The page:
CBSN

Dalai Lama's Exhaustion: FAQ

The Dalai Lama is
in hospital in Mumbai, India with "abdominal discomfort ... and there is no
cause for concern," Reuters reports, quoting a hospital spokesman who
called the Dalai Lama "cheerful."

A statement posted on the Dalai
Lama's official web site yesterday attributed the Dalai Lama's discomfort to
"exhaustion" and said the Dalai Lama has cleared his schedule for the
next three weeks while he undergoes more medical tests.

The brief statement reads, in full, "His Holiness the Dalai Lama has
been experiencing some discomfort in the past couple of days. His personal
physicians attributed this to exhaustion and have advised him to cancel his
engagements for the time being and instead complete the remaining medical tests
that began earlier this month in Mumbai [the Indian city formerly called
Bombay]. It has therefore been decided that all his schedules for the next
three weeks, including the visit to Mexico and the Dominican Republic, are
being canceled with immediate effect."

That statement leaves a lot of questions unanswered, such as the type of
discomfort the Dalai Lama -- who is 73 years old -- has been having, what
medical tests he has already had, and what additional medical tests he will get
in Mumbai.

Most people don't have the religious and political responsibilities of the
Dalai Lama. But feeling run down and exhausted is common. Where is the line
between feeling frayed by the daily grind and being so exhausted that you need
medical attention? And when exhaustion sets in, what can you do about it?

For answers, WebMD spoke with two doctors: James Krainson, MD, of the South
Florida Sleep Diagnostic Center in Miami, and Erika Hyde Riley, MD, an internal
medicine practitioner at Massachusetts General Hospital in Boston.

What is exhaustion and how does it differ from day-to-day tiredness?

Krainson distinguishes exhaustion from tiredness, with tiredness stemming
from too little sleep and exhaustion tied to the muscles.

"Exhaustion and fatigue are typically problems that have to do with
exertion," Krainson says. "If you feel as if you have to sit down to
relax your muscles ... and you don't feel like moving or you can't move because
your muscles are so fatigued that they have no further ability, then that's
exhaustion," Krainson tells WebMD.

Riley also sees mental exhaustion as a real problem that's typically linked
to overwork and sleep deprivation. Riley calls exhaustion an "extreme level
of fatigue, an extreme level of tiredness."

 

What causes exhaustion?

That depends. If, like Krainson, you mean exhausted muscles, that's caused
by exertion. But it may accompany other serious medical problems.

"With heart
disease , with lung disease, with renal disease, with any chronic disease,
you may be more easily fatigued -- you may not be able to maintain the same
activities as someone else," Krainson says.

Beyond tired muscles, exhaustion can be caused by nutritional deficiencies,
illness, overwork, and too little sleep, Riley says.

"Here in the United States, everybody overdoes it," she says, and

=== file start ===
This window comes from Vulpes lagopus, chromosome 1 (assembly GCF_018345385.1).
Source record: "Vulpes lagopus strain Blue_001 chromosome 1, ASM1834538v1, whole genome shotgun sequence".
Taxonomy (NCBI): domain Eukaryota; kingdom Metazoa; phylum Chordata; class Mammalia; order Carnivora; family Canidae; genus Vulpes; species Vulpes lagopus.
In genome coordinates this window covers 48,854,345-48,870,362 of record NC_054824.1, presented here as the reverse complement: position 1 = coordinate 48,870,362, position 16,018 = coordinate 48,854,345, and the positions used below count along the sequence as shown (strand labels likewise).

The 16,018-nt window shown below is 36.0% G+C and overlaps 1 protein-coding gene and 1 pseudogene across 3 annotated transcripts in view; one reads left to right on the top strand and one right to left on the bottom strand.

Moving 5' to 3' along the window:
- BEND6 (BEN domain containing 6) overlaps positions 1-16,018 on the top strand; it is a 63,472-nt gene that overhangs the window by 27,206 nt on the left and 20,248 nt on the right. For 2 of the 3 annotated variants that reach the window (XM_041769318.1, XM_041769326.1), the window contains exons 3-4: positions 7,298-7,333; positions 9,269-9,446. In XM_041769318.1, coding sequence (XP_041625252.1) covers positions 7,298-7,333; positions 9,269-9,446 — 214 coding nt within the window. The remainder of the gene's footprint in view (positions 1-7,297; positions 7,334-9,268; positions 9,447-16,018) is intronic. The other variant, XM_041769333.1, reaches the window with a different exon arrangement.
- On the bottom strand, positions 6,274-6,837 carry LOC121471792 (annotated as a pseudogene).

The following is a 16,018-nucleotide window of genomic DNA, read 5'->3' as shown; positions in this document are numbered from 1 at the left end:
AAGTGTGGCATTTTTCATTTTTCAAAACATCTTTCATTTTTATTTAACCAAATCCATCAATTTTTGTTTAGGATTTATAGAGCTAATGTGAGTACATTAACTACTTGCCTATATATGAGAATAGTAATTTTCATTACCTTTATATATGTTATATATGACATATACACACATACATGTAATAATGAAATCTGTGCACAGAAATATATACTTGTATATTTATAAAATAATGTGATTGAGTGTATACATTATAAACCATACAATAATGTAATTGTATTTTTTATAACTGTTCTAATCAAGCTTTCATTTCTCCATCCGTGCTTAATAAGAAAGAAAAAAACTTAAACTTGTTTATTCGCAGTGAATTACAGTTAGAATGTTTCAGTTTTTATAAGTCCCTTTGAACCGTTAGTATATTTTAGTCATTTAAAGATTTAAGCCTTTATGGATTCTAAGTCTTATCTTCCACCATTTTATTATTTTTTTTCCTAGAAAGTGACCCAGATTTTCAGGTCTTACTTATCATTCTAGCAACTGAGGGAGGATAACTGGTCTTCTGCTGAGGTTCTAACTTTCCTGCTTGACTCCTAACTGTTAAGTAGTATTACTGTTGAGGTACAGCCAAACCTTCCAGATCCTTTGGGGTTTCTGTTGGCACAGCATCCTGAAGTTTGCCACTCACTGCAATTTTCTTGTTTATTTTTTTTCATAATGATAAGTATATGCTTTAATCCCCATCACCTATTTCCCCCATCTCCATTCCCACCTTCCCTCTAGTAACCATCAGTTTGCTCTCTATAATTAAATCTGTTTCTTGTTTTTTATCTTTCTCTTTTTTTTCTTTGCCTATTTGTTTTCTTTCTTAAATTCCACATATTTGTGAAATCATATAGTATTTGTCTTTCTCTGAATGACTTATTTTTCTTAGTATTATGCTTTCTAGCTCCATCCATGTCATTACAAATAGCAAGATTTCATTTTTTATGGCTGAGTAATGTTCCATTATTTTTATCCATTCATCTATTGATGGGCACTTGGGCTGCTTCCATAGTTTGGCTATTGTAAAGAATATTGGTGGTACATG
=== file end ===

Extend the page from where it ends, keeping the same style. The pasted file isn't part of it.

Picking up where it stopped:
"most people don't get enough sleep." Riley's list of common culprits
also includes anemia , especially in women, and hypothyroidism (underactive thyroid ).

When should you see a doctor about exhaustion?

If exhaustion doesn't ease up in a couple of days or a week, or if it keeps
getting worse, and there's difficulty just getting through routine activities,
"it does require more of a work-up to make sure that it's not any
underlying illness or disease," Riley says.

Krainson has similar advice. "If you're feeling exhausted going grocery
shopping, if you're feeling exhausted doing mundane activities that you used to
be able to do, then that should be evaluated," he says.

You'd probably get blood tests and, if you have other symptoms beyond
exhaution, those would get checked out, too, Krainson says.

The Dalai Lama is 73. Does age affect exhaustion?

"It probably does, because people in general tend not to be in the same
physical shape, the same degree of conditioning as they age," Krainson
says.

Riley agrees.

"Age can definitely play into it," she says, "particularly if
he's trying to do his usual level of activity that he's been doing for many
years but just can't keep up with it anymore."

How do you treat exhaustion?

"Sit down and rest," Krainson says.

Exhaustion, without other illnesses, doesn't require staying at a hospital
or spa, he says. "Can you rest any more efficiently at those sites than at
home? No, probably not. So if you need to rest, home is a good place to do
it."

He also recommends building rest into the day and getting enough sleep --
seven to eight hours per night. "Sleep is restorative, not only for mental
functioning but also for physical functioning," Krainson says.

Riley also recommends getting enough sleep if you're mentally exhausted.
"Many people say, 'Oh, I get four to five hours of sleep; I'm fine.' But it
catches up to you," she says.


"Everybody needs a certain amount of sleep just to reach the sleep
stages that are restful and help us rejuvenate and feel rested when we wake
up. And if you don't get enough hours of sleep per night, you don't get enough
of those restful stages of sleep," Riley says.

By Miranda Hitti
Reviewed by Michael Smith
©2005-2008 WebMD, LLC. All rights reserved